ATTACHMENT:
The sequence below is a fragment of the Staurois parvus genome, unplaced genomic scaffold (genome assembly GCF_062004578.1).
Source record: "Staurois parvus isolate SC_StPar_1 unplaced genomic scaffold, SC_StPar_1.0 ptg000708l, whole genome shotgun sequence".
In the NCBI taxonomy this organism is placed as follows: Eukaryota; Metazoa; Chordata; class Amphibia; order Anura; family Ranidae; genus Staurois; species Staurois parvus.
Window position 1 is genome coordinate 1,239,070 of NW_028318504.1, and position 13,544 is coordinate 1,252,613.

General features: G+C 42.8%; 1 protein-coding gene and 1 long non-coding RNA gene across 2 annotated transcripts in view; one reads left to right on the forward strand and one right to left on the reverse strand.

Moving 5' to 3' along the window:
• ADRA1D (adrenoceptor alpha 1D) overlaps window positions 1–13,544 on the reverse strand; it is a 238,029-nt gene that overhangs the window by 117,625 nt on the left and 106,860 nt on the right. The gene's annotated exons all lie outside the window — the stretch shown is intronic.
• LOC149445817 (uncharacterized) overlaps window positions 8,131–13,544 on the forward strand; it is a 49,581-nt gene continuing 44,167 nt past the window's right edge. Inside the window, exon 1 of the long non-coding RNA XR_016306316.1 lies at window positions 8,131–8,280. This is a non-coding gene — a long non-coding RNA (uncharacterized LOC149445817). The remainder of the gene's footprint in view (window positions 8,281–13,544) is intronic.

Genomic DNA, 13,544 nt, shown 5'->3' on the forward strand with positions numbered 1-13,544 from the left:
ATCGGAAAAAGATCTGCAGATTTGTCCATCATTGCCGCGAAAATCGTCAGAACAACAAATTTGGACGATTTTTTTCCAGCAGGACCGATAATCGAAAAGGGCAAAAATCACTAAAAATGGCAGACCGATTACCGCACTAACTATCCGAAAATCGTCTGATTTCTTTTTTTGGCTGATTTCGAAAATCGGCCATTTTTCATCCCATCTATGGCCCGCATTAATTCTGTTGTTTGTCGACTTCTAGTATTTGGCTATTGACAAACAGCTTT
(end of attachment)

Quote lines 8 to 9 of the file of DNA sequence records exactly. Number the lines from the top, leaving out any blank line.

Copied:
• LOC149445817 (uncharacterized) overlaps window positions 8,131–13,544 on the forward strand; it is a 49,581-nt gene continuing 44,167 nt past the window's right edge. Inside the window, exon 1 of the long non-coding RNA XR_016306316.1 lies at window positions 8,131–8,280. This is a non-coding gene — a long non-coding RNA (uncharacterized LOC149445817). The remainder of the gene's footprint in view (window positions 8,281–13,544) is intronic.

Genomic DNA, 13,544 nt, shown 5'->3' on the forward strand with positions numbered 1-13,544 from the left: